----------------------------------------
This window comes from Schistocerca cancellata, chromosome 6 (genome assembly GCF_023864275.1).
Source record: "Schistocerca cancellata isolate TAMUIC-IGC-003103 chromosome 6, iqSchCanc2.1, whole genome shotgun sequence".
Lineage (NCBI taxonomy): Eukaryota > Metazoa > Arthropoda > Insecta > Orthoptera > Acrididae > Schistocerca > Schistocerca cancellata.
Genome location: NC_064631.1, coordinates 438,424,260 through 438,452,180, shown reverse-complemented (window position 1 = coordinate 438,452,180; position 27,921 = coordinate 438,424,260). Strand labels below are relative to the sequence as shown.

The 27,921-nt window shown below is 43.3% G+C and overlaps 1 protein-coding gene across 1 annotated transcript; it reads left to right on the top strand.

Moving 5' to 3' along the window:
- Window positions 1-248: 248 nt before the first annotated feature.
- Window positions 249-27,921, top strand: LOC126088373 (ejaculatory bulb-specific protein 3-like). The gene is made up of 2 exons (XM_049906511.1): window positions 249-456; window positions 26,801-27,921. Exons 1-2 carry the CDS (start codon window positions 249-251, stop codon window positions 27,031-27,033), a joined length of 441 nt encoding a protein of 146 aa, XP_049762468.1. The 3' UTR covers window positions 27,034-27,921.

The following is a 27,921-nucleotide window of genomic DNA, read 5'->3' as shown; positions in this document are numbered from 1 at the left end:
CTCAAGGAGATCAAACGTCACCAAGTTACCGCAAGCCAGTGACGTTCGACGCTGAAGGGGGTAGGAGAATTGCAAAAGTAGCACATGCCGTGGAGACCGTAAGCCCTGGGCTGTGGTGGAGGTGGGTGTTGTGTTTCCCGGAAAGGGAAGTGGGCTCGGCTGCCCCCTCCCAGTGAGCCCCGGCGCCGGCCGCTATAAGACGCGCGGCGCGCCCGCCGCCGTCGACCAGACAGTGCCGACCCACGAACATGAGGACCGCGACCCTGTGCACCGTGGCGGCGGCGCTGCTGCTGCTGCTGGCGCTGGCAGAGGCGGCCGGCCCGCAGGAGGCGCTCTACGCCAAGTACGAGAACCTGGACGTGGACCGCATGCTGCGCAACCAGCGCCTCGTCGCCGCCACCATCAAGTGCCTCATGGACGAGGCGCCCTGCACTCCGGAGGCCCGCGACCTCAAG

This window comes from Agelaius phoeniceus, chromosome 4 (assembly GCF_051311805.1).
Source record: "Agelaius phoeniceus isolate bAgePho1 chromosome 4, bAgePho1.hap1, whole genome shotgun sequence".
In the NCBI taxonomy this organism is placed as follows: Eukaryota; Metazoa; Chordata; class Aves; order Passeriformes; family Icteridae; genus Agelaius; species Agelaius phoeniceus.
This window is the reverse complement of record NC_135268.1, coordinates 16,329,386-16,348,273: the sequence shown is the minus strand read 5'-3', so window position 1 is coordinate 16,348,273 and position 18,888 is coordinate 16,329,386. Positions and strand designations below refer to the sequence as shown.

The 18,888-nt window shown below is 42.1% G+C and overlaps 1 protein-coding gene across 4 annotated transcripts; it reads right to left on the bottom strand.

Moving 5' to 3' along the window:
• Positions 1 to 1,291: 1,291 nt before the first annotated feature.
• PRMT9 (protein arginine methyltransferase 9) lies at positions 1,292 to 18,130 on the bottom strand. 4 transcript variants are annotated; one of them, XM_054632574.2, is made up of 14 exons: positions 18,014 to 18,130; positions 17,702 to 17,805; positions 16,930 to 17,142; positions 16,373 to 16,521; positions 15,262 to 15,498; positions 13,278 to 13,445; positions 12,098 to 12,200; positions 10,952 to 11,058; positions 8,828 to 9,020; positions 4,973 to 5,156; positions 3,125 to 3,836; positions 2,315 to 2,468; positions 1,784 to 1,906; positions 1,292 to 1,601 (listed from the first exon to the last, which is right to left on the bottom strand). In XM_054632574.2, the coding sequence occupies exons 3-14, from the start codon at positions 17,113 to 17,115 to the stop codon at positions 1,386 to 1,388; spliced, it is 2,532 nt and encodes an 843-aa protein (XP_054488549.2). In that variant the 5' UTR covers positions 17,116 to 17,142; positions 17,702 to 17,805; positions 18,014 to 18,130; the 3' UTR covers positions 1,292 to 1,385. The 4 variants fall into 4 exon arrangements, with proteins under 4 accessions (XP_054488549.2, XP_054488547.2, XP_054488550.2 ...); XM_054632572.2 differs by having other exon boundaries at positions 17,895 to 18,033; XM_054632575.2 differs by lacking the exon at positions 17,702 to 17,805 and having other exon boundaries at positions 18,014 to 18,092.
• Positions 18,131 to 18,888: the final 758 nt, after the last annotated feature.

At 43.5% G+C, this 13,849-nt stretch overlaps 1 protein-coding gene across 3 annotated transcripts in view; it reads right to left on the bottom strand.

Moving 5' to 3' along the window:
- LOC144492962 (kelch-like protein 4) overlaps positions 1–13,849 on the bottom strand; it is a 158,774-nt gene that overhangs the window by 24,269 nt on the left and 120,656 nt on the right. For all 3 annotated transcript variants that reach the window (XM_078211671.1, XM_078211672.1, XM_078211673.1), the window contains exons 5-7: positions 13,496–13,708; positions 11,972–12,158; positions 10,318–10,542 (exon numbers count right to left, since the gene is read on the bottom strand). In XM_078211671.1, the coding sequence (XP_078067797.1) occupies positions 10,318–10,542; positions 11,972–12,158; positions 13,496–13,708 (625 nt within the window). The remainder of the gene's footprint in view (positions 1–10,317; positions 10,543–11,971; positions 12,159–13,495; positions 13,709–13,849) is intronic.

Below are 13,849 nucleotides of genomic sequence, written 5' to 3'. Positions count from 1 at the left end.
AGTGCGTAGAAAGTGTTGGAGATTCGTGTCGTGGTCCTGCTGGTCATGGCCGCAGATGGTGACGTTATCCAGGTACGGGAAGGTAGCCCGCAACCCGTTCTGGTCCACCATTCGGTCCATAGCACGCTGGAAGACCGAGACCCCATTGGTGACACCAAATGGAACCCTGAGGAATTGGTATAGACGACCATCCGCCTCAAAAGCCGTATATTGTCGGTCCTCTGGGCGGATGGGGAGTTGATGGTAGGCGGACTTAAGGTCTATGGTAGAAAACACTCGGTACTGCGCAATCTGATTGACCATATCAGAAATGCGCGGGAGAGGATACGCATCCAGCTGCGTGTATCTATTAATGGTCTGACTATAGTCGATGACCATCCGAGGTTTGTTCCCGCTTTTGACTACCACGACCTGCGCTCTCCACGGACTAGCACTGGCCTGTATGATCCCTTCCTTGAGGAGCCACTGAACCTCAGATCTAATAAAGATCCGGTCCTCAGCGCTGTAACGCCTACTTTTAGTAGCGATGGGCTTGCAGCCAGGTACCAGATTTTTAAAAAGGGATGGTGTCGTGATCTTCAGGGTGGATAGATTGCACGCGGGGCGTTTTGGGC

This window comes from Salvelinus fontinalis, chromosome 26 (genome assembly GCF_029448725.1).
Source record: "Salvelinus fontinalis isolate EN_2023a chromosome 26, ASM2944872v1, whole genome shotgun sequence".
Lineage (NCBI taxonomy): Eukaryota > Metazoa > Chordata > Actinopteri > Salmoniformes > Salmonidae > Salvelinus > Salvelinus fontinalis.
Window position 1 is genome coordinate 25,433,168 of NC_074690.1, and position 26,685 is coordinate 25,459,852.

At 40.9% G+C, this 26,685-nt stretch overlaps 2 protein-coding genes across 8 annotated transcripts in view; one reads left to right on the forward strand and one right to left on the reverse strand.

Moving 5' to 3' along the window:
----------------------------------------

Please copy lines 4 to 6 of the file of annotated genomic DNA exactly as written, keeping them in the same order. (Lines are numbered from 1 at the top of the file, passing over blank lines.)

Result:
Genome location: NC_064631.1, coordinates 438,424,260 through 438,452,180, shown reverse-complemented (window position 1 = coordinate 438,452,180; position 27,921 = coordinate 438,424,260). Strand labels below are relative to the sequence as shown.

The 27,921-nt window shown below is 43.3% G+C and overlaps 1 protein-coding gene across 1 annotated transcript; it reads left to right on the top strand.

Moving 5' to 3' along the window: